Wednesday, May 30, 2007

Spencers Building

Spencers BuildingThere are times when I wander around the city that I come across places and wonder what there history could be. Like in any city in the world, you can come across derelict buildings. This one, at 45-47 Edwards Street, is in obvious need of repair. Although the facade is still intact, inside is a complete mess. There is rubbish and signs of squatters on the main entrance floor, and although the main structure is intact, the building is basically untenantable. There is also graffiti over the building as well.

Spencers BuildingHowever, there was a time when this building, and its associated building next door, formed part of the warehouse district near the bustling original Port of Brisbane. Known as Spencers Building, the building was completed in 1890 to a design by colonial architect FDG Stanley. Unfortunately it was flooded in the 1890 floods not long after completion, however over the intervening years it was used as a coach building premises, tent manufacturer, leather manufacturer, and as is noted on the facade, a typewriter dealer. Unfortunately it has since fallen into disrepute.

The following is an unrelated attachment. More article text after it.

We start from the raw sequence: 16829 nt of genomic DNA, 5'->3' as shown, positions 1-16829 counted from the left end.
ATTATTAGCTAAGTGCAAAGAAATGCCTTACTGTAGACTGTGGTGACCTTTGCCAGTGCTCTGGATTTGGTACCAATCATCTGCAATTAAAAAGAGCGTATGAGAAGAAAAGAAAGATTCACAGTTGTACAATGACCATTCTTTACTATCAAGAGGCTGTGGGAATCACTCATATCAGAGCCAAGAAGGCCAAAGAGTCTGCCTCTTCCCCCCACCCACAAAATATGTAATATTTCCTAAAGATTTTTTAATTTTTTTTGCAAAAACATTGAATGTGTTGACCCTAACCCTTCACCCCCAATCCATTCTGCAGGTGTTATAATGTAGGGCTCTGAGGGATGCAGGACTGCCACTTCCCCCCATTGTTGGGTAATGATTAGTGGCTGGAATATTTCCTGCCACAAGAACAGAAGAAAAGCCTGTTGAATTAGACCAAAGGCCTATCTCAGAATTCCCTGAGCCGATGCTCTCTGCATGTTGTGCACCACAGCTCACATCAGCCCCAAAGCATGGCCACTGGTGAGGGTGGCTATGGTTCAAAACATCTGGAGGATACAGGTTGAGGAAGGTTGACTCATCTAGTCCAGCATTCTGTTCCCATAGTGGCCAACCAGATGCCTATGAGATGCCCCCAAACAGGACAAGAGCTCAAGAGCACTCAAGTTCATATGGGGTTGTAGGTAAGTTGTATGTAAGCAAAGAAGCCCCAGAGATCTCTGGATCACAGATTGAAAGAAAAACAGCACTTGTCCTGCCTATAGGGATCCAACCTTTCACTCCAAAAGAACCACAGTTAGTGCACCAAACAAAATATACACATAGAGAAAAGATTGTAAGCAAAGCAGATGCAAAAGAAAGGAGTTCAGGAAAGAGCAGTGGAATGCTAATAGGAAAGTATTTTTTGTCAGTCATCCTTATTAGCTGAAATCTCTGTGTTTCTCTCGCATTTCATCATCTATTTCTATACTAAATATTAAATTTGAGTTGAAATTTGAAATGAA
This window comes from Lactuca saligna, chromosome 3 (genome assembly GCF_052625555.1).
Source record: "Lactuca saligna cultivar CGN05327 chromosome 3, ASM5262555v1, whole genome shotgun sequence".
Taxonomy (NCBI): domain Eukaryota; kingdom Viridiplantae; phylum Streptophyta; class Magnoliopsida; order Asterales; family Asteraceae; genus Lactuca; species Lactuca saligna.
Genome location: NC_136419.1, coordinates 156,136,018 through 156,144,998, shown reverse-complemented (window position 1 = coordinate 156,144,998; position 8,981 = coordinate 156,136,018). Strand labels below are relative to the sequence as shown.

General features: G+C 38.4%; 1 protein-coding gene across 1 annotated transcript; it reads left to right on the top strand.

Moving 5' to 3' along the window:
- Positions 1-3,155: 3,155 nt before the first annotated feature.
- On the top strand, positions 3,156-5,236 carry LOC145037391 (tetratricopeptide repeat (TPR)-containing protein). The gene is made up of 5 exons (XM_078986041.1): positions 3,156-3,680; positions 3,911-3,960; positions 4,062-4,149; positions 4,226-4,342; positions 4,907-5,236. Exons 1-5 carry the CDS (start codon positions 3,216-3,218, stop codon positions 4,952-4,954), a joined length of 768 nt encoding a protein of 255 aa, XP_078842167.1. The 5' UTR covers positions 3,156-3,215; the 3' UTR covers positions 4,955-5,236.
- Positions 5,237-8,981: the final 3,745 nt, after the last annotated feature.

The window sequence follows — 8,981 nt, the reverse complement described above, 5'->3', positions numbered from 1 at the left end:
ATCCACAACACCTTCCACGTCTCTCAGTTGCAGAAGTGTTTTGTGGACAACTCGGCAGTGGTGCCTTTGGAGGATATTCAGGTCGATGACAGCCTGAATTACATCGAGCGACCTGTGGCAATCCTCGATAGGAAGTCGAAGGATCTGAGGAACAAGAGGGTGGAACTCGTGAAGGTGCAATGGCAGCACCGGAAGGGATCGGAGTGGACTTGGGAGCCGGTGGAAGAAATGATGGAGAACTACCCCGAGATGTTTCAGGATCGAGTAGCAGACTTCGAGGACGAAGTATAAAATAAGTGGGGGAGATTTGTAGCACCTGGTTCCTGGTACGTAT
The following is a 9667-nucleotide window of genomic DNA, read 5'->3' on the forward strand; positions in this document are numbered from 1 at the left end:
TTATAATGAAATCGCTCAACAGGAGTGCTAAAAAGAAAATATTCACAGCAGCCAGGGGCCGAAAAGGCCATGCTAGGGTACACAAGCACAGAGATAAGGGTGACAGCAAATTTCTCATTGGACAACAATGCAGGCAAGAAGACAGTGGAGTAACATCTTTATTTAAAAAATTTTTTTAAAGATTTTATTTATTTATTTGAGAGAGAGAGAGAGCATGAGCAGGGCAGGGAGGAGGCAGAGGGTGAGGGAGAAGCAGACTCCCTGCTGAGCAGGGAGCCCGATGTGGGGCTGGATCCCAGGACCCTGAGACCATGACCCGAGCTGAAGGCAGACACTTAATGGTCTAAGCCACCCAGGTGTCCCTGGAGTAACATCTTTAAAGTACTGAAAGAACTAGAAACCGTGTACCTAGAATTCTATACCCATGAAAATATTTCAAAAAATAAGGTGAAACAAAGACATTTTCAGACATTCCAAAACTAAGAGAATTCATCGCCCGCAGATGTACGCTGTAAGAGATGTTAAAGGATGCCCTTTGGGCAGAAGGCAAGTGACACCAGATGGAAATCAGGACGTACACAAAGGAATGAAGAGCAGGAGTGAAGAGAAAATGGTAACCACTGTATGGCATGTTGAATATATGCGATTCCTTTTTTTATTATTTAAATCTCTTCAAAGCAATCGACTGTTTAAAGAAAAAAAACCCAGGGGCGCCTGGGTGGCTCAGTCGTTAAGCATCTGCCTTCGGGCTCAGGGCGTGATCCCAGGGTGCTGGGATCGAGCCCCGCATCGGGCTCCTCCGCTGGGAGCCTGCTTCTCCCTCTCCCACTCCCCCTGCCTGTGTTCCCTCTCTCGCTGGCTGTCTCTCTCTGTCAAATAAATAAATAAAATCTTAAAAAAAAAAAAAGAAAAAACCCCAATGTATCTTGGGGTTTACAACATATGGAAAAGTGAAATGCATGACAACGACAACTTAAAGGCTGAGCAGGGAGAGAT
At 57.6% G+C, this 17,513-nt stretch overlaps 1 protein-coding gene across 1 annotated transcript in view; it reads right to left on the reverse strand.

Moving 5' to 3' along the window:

Spencers BuildingI can only hope that at some point in the near future, the building will be redeveloped, and the classical Victorian detailing will be maintained. There is still hope for this, as the adjacent building still maintains an example of what the facade could be like if the entire structure was refurbished. There is ample space inside and whatever its future holds, it does offer its owner a great opportunity to maintain the aesthetic qualities of this type of architecture.

Cheers, I Love Brisbane, Wes.

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2 comments:

Jodi said...

Yeah, that's sad. It is such a pretty building. It does make one wonder how such a thing could happen to something that somebody put so much energy and money into building.

daniel said...

I have thought that so many times as well, i walk past this building most days of the week during my walk from home to uni. I Noticed the floor boards from the stories above had become a falling apart roof and wondered who owned this and how could such a building in such a prime position turn into this.